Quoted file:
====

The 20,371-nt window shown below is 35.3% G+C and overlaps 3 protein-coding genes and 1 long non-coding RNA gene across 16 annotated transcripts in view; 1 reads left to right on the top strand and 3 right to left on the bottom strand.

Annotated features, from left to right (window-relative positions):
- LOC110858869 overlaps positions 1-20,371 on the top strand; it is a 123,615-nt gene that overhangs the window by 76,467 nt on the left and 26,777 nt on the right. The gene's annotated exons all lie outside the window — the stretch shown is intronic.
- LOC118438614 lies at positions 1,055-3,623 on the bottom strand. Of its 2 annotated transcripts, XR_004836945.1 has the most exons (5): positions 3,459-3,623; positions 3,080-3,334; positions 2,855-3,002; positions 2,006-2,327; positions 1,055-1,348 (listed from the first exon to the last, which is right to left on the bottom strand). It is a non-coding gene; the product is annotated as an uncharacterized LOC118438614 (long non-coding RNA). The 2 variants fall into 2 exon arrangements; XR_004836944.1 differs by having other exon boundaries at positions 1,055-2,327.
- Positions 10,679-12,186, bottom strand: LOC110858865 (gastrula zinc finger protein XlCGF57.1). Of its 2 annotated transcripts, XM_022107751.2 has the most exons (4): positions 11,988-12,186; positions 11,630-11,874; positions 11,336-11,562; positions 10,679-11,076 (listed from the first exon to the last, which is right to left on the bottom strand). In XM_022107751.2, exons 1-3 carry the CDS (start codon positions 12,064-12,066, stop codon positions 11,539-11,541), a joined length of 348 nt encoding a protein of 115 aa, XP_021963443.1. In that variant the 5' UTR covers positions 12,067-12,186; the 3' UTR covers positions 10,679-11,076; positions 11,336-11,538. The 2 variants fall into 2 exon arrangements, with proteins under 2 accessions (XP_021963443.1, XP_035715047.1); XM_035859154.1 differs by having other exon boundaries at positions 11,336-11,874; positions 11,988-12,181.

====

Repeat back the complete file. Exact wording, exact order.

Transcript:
The 20,371-nt window shown below is 35.3% G+C and overlaps 3 protein-coding genes and 1 long non-coding RNA gene across 16 annotated transcripts in view; 1 reads left to right on the top strand and 3 right to left on the bottom strand.

Annotated features, from left to right (window-relative positions):
- LOC110858869 overlaps positions 1-20,371 on the top strand; it is a 123,615-nt gene that overhangs the window by 76,467 nt on the left and 26,777 nt on the right. The gene's annotated exons all lie outside the window — the stretch shown is intronic.
- LOC118438614 lies at positions 1,055-3,623 on the bottom strand. Of its 2 annotated transcripts, XR_004836945.1 has the most exons (5): positions 3,459-3,623; positions 3,080-3,334; positions 2,855-3,002; positions 2,006-2,327; positions 1,055-1,348 (listed from the first exon to the last, which is right to left on the bottom strand). It is a non-coding gene; the product is annotated as an uncharacterized LOC118438614 (long non-coding RNA). The 2 variants fall into 2 exon arrangements; XR_004836944.1 differs by having other exon boundaries at positions 1,055-2,327.
- Positions 10,679-12,186, bottom strand: LOC110858865 (gastrula zinc finger protein XlCGF57.1). Of its 2 annotated transcripts, XM_022107751.2 has the most exons (4): positions 11,988-12,186; positions 11,630-11,874; positions 11,336-11,562; positions 10,679-11,076 (listed from the first exon to the last, which is right to left on the bottom strand). In XM_022107751.2, exons 1-3 carry the CDS (start codon positions 12,064-12,066, stop codon positions 11,539-11,541), a joined length of 348 nt encoding a protein of 115 aa, XP_021963443.1. In that variant the 5' UTR covers positions 12,067-12,186; the 3' UTR covers positions 10,679-11,076; positions 11,336-11,538. The 2 variants fall into 2 exon arrangements, with proteins under 2 accessions (XP_021963443.1, XP_035715047.1); XM_035859154.1 differs by having other exon boundaries at positions 11,336-11,874; positions 11,988-12,181.